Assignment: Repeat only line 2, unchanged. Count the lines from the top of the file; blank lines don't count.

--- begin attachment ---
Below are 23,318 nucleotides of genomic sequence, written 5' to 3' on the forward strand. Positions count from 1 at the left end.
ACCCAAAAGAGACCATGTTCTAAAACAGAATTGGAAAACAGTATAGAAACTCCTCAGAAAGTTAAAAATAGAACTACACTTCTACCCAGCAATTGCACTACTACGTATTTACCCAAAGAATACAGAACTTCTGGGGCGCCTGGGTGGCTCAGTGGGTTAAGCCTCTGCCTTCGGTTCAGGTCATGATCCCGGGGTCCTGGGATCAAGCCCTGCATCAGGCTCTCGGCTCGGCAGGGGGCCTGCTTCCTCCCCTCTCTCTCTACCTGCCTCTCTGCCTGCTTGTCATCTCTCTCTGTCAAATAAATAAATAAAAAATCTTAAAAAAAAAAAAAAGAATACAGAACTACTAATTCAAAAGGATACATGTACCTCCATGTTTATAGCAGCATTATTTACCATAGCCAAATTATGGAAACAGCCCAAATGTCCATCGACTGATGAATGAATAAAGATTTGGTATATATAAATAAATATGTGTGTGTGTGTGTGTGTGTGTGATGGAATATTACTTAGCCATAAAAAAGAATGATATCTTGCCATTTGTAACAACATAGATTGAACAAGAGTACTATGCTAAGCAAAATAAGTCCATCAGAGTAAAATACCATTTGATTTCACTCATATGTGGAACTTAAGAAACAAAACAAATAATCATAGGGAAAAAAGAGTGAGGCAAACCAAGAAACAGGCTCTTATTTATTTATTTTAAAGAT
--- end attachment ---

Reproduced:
ACCCAAAAGAGACCATGTTCTAAAACAGAATTGGAAAACAGTATAGAAACTCCTCAGAAAGTTAAAAATAGAACTACACTTCTACCCAGCAATTGCACTACTACGTATTTACCCAAAGAATACAGAACTTCTGGGGCGCCTGGGTGGCTCAGTGGGTTAAGCCTCTGCCTTCGGTTCAGGTCATGATCCCGGGGTCCTGGGATCAAGCCCTGCATCAGGCTCTCGGCTCGGCAGGGGGCCTGCTTCCTCCCCTCTCTCTCTACCTGCCTCTCTGCCTGCTTGTCATCTCTCTCTGTCAAATAAATAAATAAAAAATCTTAAAAAAAAAAAAAAGAATACAGAACTACTAATTCAAAAGGATACATGTACCTCCATGTTTATAGCAGCATTATTTACCATAGCCAAATTATGGAAACAGCCCAAATGTCCATCGACTGATGAATGAATAAAGATTTGGTATATATAAATAAATATGTGTGTGTGTGTGTGTGTGTGTGATGGAATATTACTTAGCCATAAAAAAGAATGATATCTTGCCATTTGTAACAACATAGATTGAACAAGAGTACTATGCTAAGCAAAATAAGTCCATCAGAGTAAAATACCATTTGATTTCACTCATATGTGGAACTTAAGAAACAAAACAAATAATCATAGGGAAAAAAGAGTGAGGCAAACCAAGAAACAGGCTCTTATTTATTTATTTTAAAGAT